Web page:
February 3, June 4, October 4
Chapter 7: On Humility
The sixth degree of humility
is that a monk be content
with the poorest and worst of everything,
and that in every occupation assigned him
he consider himself a bad and worthless workman,
saying with the Prophet,
“I am brought to nothing and I am without understanding;
I have become as a beast of burden before You,
and I am always with You” (Ps:22-23).
Now this hardly jives with our modern notions of self–esteem, a good self-image, does it? What a contrast this is with our consumerist society with its emphasis on buy buy buy.
Perhaps Benedict is reminding us that there is a connection between humility and humiliation? In this sense perhaps also a reminder that we Christians are to be out of step with our society and culture, holding dear a different standard? It seems to me Benedict would have us live with this concept in the forefront of our minds. It is an uncomfortable place, to be sure. Even quite painful.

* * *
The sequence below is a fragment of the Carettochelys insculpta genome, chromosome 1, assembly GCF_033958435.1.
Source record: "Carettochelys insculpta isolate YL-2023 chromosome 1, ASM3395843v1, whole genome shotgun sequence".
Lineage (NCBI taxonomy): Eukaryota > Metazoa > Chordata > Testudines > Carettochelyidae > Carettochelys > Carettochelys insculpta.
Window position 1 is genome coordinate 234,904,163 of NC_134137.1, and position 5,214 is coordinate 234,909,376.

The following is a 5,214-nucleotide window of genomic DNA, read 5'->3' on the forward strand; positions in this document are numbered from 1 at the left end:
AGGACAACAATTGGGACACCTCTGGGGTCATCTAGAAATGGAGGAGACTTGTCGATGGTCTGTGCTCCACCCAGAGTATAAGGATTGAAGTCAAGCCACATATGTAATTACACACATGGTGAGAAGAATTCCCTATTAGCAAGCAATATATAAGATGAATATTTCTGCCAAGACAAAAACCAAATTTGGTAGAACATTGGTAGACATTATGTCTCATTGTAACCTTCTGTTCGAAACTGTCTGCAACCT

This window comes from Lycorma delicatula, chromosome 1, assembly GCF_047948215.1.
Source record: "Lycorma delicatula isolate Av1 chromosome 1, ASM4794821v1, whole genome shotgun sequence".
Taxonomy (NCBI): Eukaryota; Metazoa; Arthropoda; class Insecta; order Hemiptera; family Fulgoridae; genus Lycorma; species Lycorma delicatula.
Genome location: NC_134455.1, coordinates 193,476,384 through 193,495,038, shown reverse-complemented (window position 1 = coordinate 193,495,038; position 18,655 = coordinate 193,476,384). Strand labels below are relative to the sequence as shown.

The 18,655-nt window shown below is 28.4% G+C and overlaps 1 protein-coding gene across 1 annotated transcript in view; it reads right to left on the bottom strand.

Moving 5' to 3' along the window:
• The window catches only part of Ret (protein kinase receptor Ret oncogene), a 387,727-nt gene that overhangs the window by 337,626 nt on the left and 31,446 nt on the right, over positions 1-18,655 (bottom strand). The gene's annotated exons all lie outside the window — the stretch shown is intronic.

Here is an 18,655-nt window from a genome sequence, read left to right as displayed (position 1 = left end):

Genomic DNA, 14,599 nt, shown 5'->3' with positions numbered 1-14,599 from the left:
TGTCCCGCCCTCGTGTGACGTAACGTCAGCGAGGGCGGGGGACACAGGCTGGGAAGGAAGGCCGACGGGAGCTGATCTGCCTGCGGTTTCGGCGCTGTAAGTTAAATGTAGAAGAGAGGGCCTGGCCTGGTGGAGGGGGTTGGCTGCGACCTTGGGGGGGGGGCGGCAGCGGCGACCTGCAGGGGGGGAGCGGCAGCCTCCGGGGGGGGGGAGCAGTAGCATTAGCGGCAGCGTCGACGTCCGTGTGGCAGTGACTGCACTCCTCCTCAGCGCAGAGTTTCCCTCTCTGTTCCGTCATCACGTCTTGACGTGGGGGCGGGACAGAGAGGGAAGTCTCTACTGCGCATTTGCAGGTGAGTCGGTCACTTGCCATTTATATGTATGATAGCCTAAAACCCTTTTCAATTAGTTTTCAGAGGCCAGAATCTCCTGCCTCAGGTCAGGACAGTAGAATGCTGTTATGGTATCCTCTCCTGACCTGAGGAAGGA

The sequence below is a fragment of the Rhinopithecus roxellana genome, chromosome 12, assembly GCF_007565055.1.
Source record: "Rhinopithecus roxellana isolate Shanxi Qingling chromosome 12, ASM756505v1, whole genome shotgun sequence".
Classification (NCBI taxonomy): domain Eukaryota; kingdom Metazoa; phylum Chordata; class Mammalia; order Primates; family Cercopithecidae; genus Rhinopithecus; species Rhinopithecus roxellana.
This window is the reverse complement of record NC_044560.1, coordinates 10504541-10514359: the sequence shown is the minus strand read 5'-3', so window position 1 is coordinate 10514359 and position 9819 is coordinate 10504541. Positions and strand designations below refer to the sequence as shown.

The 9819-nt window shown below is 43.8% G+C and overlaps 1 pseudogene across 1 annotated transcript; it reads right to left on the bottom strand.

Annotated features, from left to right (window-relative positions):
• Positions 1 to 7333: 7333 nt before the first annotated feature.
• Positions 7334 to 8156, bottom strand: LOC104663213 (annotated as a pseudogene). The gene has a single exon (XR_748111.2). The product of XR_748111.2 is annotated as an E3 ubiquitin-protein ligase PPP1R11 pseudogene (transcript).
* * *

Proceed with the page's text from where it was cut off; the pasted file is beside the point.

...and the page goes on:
Perhaps it is also a contrast with other aspects of our society. maybe the competitive aspects in which we tell ourselves we have to be better than anyone else, we have to win whatever the cost, we have to be top dog and the end justifies the means. Which is never true. It wasn’t true when Machiavelli first said it and it isn’t true today. If something is worth achieving then the means used to attain must be as noble as the goal.
Along with St. Paul, I am all for moderation in all things. Perhaps if we were simply to consider ourselves just as the people we are, no better, no worse than we are, we fulfill the sixth degree of humility?
Because look at the bit from the Psalm… no matter what degree of humiliation, God wants us. And that, of course, is what the RB is all about: loving God, being loved by Him.